The Path Less Ridden

Khiva, a city locked in time

Hitting the road again, ever westward, we moved into the empty stretches of the Kyzyl Kum desert. It’s 450 kilometres from Bukhara to Khiva, along a bumpy road lined with back-breaking potholes – although there’s brand new tarmac under construction parallel for much of it.

P9292204

P9292208

 

Just as night was falling, we pulled up to the city of Khiva, the third of Uzbekistan’s ‘big three’ sights. After a night of deep, refreshing sleep we tackled the city itself. The old city centre is not ancient, mostly dating from the 18th and 19th Centuries, having been destroyed and rebuilt over millennia, but everything has been preserved and restored as it was before the fall of the Khans in the early 20th Century.

 

The whole inner city is ringed by 10 metre high mud-brick walls, where there are a few places to clamber up and get your first view of the city – not just the big monuments and medressas, but the traditional local family homes, too.

P9302233

P9302253

P9302257

P9302277

 

One of the ‘big’ sights inside is the Tosh Hovli palace, one of two in the city (the other being the walled Ark). A fairly non-descript entrance takes you through servants and administrators rooms before the palace area proper.

P9302319

P9302327

 

Once you step out into the Khan’s living quarters though, the level of detail and decoration is on-par with anything in Samarkand or Bukhara (albeit showing more damage and wear).

P9302331

P9302369

P9302351

P9302368

P9302381

P9302392

 

The round dome was used for the Khan’s yurt – which was much easier to keep warm in mid-winter.

P9302364

 

It’s easy to forget the present when you’re surrounded so completely by the past – but it always manages to sneak in at the periphery.

P9302359

 

One of the most memorable parts of Khiva’s skyline is the Kalta Minor minaret, a squat turquoise-tiled structure. Commissioned by Mohammed Amin Khan in 1851, it is said he wanted to be able to see all the way to Bukhara from it. Construction got as far as 29 metres high before the Khan died, and his successor chose not to bankrupt himself on completing the planned height of 70 metres.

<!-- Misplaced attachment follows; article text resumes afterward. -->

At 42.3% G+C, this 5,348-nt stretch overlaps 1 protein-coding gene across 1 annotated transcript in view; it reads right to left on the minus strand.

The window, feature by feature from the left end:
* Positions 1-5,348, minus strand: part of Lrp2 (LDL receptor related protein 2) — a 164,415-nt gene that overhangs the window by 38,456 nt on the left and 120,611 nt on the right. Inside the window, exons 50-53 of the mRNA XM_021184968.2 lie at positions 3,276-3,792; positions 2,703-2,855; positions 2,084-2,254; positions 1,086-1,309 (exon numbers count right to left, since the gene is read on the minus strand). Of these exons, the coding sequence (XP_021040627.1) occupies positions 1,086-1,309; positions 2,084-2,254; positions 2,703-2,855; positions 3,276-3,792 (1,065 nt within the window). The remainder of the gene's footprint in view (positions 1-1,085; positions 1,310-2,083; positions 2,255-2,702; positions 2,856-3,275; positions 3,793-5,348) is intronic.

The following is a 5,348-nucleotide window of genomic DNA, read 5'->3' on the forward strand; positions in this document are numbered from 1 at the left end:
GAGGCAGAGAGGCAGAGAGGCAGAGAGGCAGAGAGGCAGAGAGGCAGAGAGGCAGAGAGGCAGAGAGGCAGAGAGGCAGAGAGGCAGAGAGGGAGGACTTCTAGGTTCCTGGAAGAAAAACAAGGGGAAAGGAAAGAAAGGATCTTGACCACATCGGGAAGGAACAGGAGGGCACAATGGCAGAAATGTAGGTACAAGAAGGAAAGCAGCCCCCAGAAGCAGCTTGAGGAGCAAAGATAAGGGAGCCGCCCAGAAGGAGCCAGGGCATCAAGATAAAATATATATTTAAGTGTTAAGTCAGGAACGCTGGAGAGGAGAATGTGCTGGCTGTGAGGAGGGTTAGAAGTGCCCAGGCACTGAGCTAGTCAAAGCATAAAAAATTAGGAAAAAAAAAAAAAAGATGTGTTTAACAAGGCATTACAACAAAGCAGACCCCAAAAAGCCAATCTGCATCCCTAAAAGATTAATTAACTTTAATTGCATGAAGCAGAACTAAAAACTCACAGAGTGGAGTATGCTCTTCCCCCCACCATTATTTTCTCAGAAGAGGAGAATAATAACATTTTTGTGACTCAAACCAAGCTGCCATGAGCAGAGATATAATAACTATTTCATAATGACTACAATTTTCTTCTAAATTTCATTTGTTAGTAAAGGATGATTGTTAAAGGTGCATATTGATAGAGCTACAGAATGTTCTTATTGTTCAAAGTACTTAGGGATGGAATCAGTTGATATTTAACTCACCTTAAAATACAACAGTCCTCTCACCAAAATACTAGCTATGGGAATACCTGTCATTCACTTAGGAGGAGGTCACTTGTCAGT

P9302224

P9302247

PA012567

 

At the other end of the scale of minarets, Khiva is also home to the tallest one in Uzbekistan. The Islom-Hoja mosque and minaret were built in 1910, and it’s possible to climb the thigh-aching 57 metres to the top for a 360 degree panorama.

PA012500

PA012529

PA012523

PA012512

PA012510

PA012516

 

Just wandering the streets is an excellent way to spend a day, with interesting buildings and alleys around every corner.

P9302239

P9302251

P9302292

P9302299

P9302230

P9302444

 

We found this medressa, from 1835, open and almost completely empty – meaning we could explore the upper levels, students’ rooms and more, unlike the much more regulated medressas in Samarkand and Bukhara.

P9302400

P9302406

P9302417

P9302420

P9302430

 

We also found what appeared to be the graveyard, with crypts and low-slung mausoleums scattered at odd heights and angles.

PA012549

PA012554

 

Locals are engaged in either making or selling handicrafts to tourists. Carpentry and carpet-making are popular.

P9302313

PA012557

PA012559

 

By far our favourite time in Khiva was sunset. It’s possible to buy yourself a beer, climb up the ancient walls and watch the mud-bricks flare to life in hues of yellow and orange as the sun dips below the horizon. We picked two separate spots over two nights, to have a different view each time.

P9302460

P9302462

P9302465

PA012593

PA012597

PA012617

PA012622

 

One last comment about Uzbekistan: the money. With one US dollar buying almost 5000 som (on the black market, at least – official rate is less than 3000), and most of the time 1000 som notes are the standard (5000 som notes do exist but they’re rare), you end up with a massive pile of cash when changing money. It’s easy to identify the moneychangers at the bazaar, since they’re all walking around with plastic shopping bags full of bundles of cash.

P9302480

 

Facebooktwittergoogle_plusredditpinterestFacebooktwittergoogle_plusredditpinterest

2 thoughts on “Khiva, a city locked in time

  1. Mum and Dad

    Would you believe Holly and I took exactly the same photo, but with a US$10 note, not $100, with the stack of Som next to it, back in 1998!

  2. Mum and Dad

    Would you believe Holly and I took exactly the same photo, but with a US$10 note, not $100, with the stack of Som next to it, back in 1998.

Leave a Reply

Your email address will not be published. Required fields are marked *